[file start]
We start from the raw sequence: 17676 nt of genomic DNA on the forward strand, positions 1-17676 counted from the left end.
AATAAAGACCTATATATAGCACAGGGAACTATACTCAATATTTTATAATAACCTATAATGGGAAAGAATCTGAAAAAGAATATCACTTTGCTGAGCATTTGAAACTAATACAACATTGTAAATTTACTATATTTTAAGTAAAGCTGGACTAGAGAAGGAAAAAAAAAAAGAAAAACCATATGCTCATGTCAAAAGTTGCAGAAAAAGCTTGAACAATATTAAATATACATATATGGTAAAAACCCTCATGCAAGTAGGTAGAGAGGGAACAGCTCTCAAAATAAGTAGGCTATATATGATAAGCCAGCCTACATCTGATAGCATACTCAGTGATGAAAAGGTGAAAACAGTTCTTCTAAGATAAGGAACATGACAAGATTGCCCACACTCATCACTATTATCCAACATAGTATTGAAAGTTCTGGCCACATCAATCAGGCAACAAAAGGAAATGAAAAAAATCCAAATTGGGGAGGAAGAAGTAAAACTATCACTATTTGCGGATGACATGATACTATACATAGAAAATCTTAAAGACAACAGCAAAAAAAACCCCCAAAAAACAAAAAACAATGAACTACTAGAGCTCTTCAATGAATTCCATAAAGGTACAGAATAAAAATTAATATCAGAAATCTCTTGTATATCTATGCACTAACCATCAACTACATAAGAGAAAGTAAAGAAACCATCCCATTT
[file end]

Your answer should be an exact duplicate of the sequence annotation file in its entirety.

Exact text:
We start from the raw sequence: 17676 nt of genomic DNA on the forward strand, positions 1-17676 counted from the left end.
AATAAAGACCTATATATAGCACAGGGAACTATACTCAATATTTTATAATAACCTATAATGGGAAAGAATCTGAAAAAGAATATCACTTTGCTGAGCATTTGAAACTAATACAACATTGTAAATTTACTATATTTTAAGTAAAGCTGGACTAGAGAAGGAAAAAAAAAAAGAAAAACCATATGCTCATGTCAAAAGTTGCAGAAAAAGCTTGAACAATATTAAATATACATATATGGTAAAAACCCTCATGCAAGTAGGTAGAGAGGGAACAGCTCTCAAAATAAGTAGGCTATATATGATAAGCCAGCCTACATCTGATAGCATACTCAGTGATGAAAAGGTGAAAACAGTTCTTCTAAGATAAGGAACATGACAAGATTGCCCACACTCATCACTATTATCCAACATAGTATTGAAAGTTCTGGCCACATCAATCAGGCAACAAAAGGAAATGAAAAAAATCCAAATTGGGGAGGAAGAAGTAAAACTATCACTATTTGCGGATGACATGATACTATACATAGAAAATCTTAAAGACAACAGCAAAAAAAACCCCCAAAAAACAAAAAACAATGAACTACTAGAGCTCTTCAATGAATTCCATAAAGGTACAGAATAAAAATTAATATCAGAAATCTCTTGTATATCTATGCACTAACCATCAACTACATAAGAGAAAGTAAAGAAACCATCCCATTT